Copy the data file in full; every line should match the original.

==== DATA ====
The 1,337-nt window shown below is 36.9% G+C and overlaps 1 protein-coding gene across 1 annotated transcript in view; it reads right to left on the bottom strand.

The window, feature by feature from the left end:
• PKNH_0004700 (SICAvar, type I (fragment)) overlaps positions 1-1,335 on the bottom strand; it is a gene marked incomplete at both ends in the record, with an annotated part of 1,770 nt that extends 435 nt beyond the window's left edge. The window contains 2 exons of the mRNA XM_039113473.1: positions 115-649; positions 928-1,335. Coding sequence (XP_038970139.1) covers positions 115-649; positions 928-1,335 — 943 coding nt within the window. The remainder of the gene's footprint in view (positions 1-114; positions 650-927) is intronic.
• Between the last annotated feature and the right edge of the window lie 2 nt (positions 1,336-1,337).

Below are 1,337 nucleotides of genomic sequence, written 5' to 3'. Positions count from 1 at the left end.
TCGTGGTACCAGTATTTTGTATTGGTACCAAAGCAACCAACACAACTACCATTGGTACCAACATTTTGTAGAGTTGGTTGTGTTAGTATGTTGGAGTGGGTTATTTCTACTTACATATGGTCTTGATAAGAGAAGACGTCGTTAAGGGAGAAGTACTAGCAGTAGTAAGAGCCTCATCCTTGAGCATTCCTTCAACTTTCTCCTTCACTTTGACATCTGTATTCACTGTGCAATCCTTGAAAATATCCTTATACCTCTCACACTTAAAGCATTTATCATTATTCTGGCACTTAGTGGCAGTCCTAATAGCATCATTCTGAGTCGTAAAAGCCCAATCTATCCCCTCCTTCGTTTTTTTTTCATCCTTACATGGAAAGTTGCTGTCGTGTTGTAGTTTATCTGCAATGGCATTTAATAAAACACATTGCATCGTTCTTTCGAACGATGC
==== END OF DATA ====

The 1,337-nt window shown below is 36.9% G+C and overlaps 1 protein-coding gene across 1 annotated transcript in view; it reads right to left on the bottom strand.

The window, feature by feature from the left end:
• PKNH_0004700 (SICAvar, type I (fragment)) overlaps positions 1-1,335 on the bottom strand; it is a gene marked incomplete at both ends in the record, with an annotated part of 1,770 nt that extends 435 nt beyond the window's left edge. The window contains 2 exons of the mRNA XM_039113473.1: positions 115-649; positions 928-1,335. Coding sequence (XP_038970139.1) covers positions 115-649; positions 928-1,335 — 943 coding nt within the window. The remainder of the gene's footprint in view (positions 1-114; positions 650-927) is intronic.
• Between the last annotated feature and the right edge of the window lie 2 nt (positions 1,336-1,337).

Below are 1,337 nucleotides of genomic sequence, written 5' to 3'. Positions count from 1 at the left end.
TCGTGGTACCAGTATTTTGTATTGGTACCAAAGCAACCAACACAACTACCATTGGTACCAACATTTTGTAGAGTTGGTTGTGTTAGTATGTTGGAGTGGGTTATTTCTACTTACATATGGTCTTGATAAGAGAAGACGTCGTTAAGGGAGAAGTACTAGCAGTAGTAAGAGCCTCATCCTTGAGCATTCCTTCAACTTTCTCCTTCACTTTGACATCTGTATTCACTGTGCAATCCTTGAAAATATCCTTATACCTCTCACACTTAAAGCATTTATCATTATTCTGGCACTTAGTGGCAGTCCTAATAGCATCATTCTGAGTCGTAAAAGCCCAATCTATCCCCTCCTTCGTTTTTTTTTCATCCTTACATGGAAAGTTGCTGTCGTGTTGTAGTTTATCTGCAATGGCATTTAATAAAACACATTGCATCGTTCTTTCGAACGATGC